While alternate petals are drying, and once the bee is completely dry, I applied masking fluid to maintain those little pollen grains, white lines of the wing, and some fluff around the borders of the bee – all in that lovely light wash of Naples Yellow. You can use a brush or a toothpick or something. I wanted to try using a dip pen and nib, because I think I have more control. Wait for the masking fluid to dry completely.
Then I painted in the colors of the body of the bee with Sepia and Naples Yellow, various blends, and a touch of Cadmium Red to get an orange hue. Wait for it all to dry. Then apply more layers of color to get that depth and darkness, along with creating more of a three-dimensional bee with shading. Don’t worry about the wings now.
I originally planned to have a verdant background for the bee and flowers, but I didn’t want to detract from the focus of the piece, so I made fairly loose wet-in-wet greenery with suggestions of leaves and other light blue flowers. Paint over the wing area, because the bee’s wings are translucent and you should see some of the underlying foliage later. Wait for it to dry thoroughly, and remember to use stronger tones than you think, because watercolor gets significantly lighter when it dries.
I decided that I wanted to lift the color from the bee’s wings to create that translucent effect, as it would leave some of the underlying color. I also lifted some color from other places in the background to create some highlights, specifically some of the leaves near the petals and the flowers in the background, because they were too dark. This helps to tie the piece together. Let everything dry again.
Remove the masking fluid by pressing and rubbing your finger across it firmly. Alternatively, you can use an eraser, or something called a masking fluid pick-up, but I just used finger pressure. Then, I made sure I was happy with the amount of color I lifted off from the wings.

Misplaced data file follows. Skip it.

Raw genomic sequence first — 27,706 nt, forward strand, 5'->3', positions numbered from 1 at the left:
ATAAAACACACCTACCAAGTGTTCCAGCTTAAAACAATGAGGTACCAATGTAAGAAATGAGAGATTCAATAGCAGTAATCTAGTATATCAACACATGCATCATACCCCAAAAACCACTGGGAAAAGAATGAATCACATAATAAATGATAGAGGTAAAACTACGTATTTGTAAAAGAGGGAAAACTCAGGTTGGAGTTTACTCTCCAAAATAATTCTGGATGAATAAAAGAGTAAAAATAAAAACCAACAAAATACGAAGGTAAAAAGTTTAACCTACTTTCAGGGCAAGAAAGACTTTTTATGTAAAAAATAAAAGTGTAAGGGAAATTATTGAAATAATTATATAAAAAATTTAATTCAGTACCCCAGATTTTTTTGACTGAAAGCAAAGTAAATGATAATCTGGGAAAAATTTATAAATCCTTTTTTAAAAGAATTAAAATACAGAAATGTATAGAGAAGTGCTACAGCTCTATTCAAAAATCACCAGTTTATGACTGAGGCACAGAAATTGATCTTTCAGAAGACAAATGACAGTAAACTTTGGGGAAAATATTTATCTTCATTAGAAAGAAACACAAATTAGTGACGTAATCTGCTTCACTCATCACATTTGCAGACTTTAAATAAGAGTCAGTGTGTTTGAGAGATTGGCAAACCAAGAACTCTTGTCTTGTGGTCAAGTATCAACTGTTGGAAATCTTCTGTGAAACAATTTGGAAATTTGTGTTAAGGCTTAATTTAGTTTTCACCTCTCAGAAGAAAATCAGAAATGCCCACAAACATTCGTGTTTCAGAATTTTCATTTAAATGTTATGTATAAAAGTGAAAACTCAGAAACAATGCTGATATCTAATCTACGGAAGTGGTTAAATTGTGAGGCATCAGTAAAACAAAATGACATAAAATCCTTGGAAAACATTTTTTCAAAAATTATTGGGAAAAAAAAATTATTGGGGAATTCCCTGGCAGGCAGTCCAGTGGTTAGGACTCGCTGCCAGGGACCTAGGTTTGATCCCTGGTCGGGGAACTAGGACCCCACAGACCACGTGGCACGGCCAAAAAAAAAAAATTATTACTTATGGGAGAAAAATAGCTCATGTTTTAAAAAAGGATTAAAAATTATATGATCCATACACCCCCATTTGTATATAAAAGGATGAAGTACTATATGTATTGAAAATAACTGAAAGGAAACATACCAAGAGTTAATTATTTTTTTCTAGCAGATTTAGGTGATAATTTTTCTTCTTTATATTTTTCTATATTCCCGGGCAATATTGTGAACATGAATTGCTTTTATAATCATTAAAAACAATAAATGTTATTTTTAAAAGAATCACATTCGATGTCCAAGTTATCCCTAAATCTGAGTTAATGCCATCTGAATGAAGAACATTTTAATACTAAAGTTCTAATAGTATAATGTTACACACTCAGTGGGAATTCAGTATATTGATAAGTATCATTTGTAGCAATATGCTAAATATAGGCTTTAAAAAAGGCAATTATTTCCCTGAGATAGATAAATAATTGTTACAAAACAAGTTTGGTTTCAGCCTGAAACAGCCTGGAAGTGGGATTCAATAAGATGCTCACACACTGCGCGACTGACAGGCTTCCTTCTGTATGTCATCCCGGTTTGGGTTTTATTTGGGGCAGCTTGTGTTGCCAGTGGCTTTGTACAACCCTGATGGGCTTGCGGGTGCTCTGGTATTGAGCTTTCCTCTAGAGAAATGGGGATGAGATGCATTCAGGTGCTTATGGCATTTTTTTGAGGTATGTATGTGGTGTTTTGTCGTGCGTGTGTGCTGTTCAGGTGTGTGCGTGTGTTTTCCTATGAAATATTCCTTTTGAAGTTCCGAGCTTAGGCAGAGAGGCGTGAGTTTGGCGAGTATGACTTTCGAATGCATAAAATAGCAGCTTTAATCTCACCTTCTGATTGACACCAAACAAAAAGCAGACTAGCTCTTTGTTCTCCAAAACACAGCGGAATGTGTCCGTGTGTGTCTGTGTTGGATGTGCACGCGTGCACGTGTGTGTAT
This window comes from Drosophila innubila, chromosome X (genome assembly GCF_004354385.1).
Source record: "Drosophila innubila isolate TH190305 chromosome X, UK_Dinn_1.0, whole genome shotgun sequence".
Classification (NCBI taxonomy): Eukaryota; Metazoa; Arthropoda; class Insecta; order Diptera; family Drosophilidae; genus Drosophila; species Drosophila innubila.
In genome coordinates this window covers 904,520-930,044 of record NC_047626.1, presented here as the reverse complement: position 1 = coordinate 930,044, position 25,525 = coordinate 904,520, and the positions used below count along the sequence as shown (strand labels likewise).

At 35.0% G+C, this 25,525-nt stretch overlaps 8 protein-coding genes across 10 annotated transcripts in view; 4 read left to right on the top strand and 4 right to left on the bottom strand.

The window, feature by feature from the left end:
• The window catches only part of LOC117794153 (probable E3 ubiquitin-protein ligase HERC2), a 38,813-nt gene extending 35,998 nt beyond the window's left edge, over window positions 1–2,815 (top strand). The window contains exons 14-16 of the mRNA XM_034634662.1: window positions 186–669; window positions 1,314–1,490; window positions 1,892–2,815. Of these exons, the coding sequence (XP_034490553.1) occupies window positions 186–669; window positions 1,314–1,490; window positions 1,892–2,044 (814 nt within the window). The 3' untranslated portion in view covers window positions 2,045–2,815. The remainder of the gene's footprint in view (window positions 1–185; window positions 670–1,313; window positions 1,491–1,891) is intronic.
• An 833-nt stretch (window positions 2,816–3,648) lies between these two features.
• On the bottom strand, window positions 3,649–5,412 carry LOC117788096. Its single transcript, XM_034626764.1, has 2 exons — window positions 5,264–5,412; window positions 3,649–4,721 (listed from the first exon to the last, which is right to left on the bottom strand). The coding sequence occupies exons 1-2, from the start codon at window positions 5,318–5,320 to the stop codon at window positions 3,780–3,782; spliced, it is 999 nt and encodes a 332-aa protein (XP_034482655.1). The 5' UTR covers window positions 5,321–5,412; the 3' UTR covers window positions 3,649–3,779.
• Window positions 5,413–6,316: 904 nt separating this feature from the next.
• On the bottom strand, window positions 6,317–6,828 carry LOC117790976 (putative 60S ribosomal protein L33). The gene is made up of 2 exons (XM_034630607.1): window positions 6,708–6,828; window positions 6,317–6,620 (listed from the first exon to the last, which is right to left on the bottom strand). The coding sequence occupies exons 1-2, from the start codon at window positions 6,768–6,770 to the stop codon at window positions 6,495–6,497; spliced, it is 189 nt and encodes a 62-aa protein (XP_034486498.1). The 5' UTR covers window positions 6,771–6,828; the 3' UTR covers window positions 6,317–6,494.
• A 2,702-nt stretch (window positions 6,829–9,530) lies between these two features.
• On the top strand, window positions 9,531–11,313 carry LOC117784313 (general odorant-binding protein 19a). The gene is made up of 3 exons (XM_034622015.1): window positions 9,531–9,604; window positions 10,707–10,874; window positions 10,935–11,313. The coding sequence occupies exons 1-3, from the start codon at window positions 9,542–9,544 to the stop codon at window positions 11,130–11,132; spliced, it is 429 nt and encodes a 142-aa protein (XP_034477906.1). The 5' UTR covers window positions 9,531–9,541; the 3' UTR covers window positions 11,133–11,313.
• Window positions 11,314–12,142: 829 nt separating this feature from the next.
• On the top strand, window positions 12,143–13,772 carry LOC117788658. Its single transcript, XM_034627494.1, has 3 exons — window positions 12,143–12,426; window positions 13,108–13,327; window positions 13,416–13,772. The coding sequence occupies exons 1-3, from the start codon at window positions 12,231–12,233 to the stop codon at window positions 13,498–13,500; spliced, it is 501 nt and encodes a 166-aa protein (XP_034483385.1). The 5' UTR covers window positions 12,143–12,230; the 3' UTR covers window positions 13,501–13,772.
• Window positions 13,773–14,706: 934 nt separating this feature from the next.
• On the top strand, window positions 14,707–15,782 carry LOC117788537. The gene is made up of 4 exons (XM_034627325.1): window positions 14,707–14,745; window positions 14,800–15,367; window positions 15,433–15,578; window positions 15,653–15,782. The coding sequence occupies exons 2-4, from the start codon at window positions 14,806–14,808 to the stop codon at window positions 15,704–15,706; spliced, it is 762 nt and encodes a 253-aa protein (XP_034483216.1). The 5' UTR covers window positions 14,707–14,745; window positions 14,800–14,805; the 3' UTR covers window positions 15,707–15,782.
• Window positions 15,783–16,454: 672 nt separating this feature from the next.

Once satisfied, I mixed some cadmium red with sepia for the veins in the wings and painted them in. Try to use long and continuous strokes for this to make it all smooth and graceful. I used the same mix to lengthen the bee antennae, because I wanted to. Finally, I thought the pollen grains on the body of the bee were a little pale, so I used some pure deep yellow and just spotted them on.
I also added some darker areas to ground the composition more.
Square 8: Sign your work! Satisfying, isn’t it? 🙂
This painting was made in honor of Bee Day, something that I care about due to the decline of bees. As a member of a family that produces some of its own honey with several hives, I am aware of how serious a problem it is. For raising bee awareness!
On another note, I will be moving on to subject matter that is different because my sister strongly dislikes the bee. When I pressed her for her reasoning, she said the bee was fine, but that she dislikes the insects in general. Ladies and gentlemen, you just can’t please everyone. *sigh*
I hope you enjoyed this as much as I did, and don’t forget to drop a word in the comments section!